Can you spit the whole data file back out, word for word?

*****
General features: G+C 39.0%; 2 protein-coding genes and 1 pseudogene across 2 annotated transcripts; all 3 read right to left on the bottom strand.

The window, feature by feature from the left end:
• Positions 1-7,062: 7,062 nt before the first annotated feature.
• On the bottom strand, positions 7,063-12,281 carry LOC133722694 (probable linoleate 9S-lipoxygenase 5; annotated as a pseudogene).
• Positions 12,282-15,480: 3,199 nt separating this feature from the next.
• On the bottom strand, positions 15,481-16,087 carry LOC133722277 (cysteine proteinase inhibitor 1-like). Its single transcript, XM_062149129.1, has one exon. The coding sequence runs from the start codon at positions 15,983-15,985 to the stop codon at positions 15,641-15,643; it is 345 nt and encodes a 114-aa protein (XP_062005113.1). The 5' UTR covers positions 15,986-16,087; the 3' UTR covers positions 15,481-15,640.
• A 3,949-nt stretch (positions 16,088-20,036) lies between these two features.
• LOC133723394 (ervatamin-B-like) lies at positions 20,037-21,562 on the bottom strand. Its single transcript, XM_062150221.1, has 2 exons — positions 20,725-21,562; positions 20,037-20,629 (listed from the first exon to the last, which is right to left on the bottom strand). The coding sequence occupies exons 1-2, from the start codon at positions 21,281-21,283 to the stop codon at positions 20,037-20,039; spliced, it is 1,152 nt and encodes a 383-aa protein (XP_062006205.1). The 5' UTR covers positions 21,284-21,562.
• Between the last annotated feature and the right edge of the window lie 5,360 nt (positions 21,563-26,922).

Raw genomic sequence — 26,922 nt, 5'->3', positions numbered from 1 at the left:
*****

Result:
General features: G+C 39.0%; 2 protein-coding genes and 1 pseudogene across 2 annotated transcripts; all 3 read right to left on the bottom strand.

The window, feature by feature from the left end:
• Positions 1-7,062: 7,062 nt before the first annotated feature.
• On the bottom strand, positions 7,063-12,281 carry LOC133722694 (probable linoleate 9S-lipoxygenase 5; annotated as a pseudogene).
• Positions 12,282-15,480: 3,199 nt separating this feature from the next.
• On the bottom strand, positions 15,481-16,087 carry LOC133722277 (cysteine proteinase inhibitor 1-like). Its single transcript, XM_062149129.1, has one exon. The coding sequence runs from the start codon at positions 15,983-15,985 to the stop codon at positions 15,641-15,643; it is 345 nt and encodes a 114-aa protein (XP_062005113.1). The 5' UTR covers positions 15,986-16,087; the 3' UTR covers positions 15,481-15,640.
• A 3,949-nt stretch (positions 16,088-20,036) lies between these two features.
• LOC133723394 (ervatamin-B-like) lies at positions 20,037-21,562 on the bottom strand. Its single transcript, XM_062150221.1, has 2 exons — positions 20,725-21,562; positions 20,037-20,629 (listed from the first exon to the last, which is right to left on the bottom strand). The coding sequence occupies exons 1-2, from the start codon at positions 21,281-21,283 to the stop codon at positions 20,037-20,039; spliced, it is 1,152 nt and encodes a 383-aa protein (XP_062006205.1). The 5' UTR covers positions 21,284-21,562.
• Between the last annotated feature and the right edge of the window lie 5,360 nt (positions 21,563-26,922).

Raw genomic sequence — 26,922 nt, 5'->3', positions numbered from 1 at the left: